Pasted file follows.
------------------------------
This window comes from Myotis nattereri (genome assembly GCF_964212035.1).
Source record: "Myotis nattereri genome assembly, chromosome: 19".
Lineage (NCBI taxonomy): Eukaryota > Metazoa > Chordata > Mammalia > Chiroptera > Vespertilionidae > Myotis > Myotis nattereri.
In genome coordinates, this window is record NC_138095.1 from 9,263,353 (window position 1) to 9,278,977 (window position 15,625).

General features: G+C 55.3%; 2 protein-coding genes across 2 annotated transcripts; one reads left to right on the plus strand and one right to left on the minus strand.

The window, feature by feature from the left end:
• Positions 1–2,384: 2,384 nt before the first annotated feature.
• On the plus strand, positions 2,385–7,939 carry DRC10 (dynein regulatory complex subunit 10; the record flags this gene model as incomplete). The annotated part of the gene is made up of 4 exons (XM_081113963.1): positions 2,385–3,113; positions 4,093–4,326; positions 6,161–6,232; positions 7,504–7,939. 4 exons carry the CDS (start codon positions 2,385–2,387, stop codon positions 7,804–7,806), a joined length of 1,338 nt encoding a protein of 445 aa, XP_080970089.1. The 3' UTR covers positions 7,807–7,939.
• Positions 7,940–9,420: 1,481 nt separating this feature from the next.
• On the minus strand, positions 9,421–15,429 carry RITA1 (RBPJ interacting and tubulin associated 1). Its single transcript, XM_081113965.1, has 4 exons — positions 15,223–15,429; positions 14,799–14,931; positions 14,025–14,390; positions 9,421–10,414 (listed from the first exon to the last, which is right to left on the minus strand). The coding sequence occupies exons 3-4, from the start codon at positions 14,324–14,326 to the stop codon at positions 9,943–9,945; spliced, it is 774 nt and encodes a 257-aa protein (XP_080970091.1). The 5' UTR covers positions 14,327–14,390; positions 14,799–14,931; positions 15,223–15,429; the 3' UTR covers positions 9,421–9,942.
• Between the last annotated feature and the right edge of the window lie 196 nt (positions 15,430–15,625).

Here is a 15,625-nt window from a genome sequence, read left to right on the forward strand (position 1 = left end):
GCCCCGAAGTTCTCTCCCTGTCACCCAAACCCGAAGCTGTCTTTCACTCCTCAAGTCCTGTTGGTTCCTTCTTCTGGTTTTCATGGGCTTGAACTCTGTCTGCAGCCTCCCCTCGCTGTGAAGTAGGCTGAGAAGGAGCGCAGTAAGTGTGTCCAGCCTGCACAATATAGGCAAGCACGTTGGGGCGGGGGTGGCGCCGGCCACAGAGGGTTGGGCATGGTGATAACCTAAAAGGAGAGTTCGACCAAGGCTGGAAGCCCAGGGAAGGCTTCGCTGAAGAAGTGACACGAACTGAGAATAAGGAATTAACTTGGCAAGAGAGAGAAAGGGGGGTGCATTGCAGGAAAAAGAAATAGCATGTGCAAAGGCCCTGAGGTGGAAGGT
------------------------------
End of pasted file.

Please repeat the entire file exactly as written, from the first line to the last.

This window comes from Myotis nattereri (genome assembly GCF_964212035.1).
Source record: "Myotis nattereri genome assembly, chromosome: 19".
Lineage (NCBI taxonomy): Eukaryota > Metazoa > Chordata > Mammalia > Chiroptera > Vespertilionidae > Myotis > Myotis nattereri.
In genome coordinates, this window is record NC_138095.1 from 9,263,353 (window position 1) to 9,278,977 (window position 15,625).

General features: G+C 55.3%; 2 protein-coding genes across 2 annotated transcripts; one reads left to right on the plus strand and one right to left on the minus strand.

The window, feature by feature from the left end:
• Positions 1–2,384: 2,384 nt before the first annotated feature.
• On the plus strand, positions 2,385–7,939 carry DRC10 (dynein regulatory complex subunit 10; the record flags this gene model as incomplete). The annotated part of the gene is made up of 4 exons (XM_081113963.1): positions 2,385–3,113; positions 4,093–4,326; positions 6,161–6,232; positions 7,504–7,939. 4 exons carry the CDS (start codon positions 2,385–2,387, stop codon positions 7,804–7,806), a joined length of 1,338 nt encoding a protein of 445 aa, XP_080970089.1. The 3' UTR covers positions 7,807–7,939.
• Positions 7,940–9,420: 1,481 nt separating this feature from the next.
• On the minus strand, positions 9,421–15,429 carry RITA1 (RBPJ interacting and tubulin associated 1). Its single transcript, XM_081113965.1, has 4 exons — positions 15,223–15,429; positions 14,799–14,931; positions 14,025–14,390; positions 9,421–10,414 (listed from the first exon to the last, which is right to left on the minus strand). The coding sequence occupies exons 3-4, from the start codon at positions 14,324–14,326 to the stop codon at positions 9,943–9,945; spliced, it is 774 nt and encodes a 257-aa protein (XP_080970091.1). The 5' UTR covers positions 14,327–14,390; positions 14,799–14,931; positions 15,223–15,429; the 3' UTR covers positions 9,421–9,942.
• Between the last annotated feature and the right edge of the window lie 196 nt (positions 15,430–15,625).

Here is a 15,625-nt window from a genome sequence, read left to right on the forward strand (position 1 = left end):
GCCCCGAAGTTCTCTCCCTGTCACCCAAACCCGAAGCTGTCTTTCACTCCTCAAGTCCTGTTGGTTCCTTCTTCTGGTTTTCATGGGCTTGAACTCTGTCTGCAGCCTCCCCTCGCTGTGAAGTAGGCTGAGAAGGAGCGCAGTAAGTGTGTCCAGCCTGCACAATATAGGCAAGCACGTTGGGGCGGGGGTGGCGCCGGCCACAGAGGGTTGGGCATGGTGATAACCTAAAAGGAGAGTTCGACCAAGGCTGGAAGCCCAGGGAAGGCTTCGCTGAAGAAGTGACACGAACTGAGAATAAGGAATTAACTTGGCAAGAGAGAGAAAGGGGGGTGCATTGCAGGAAAAAGAAATAGCATGTGCAAAGGCCCTGAGGTGGAAGGT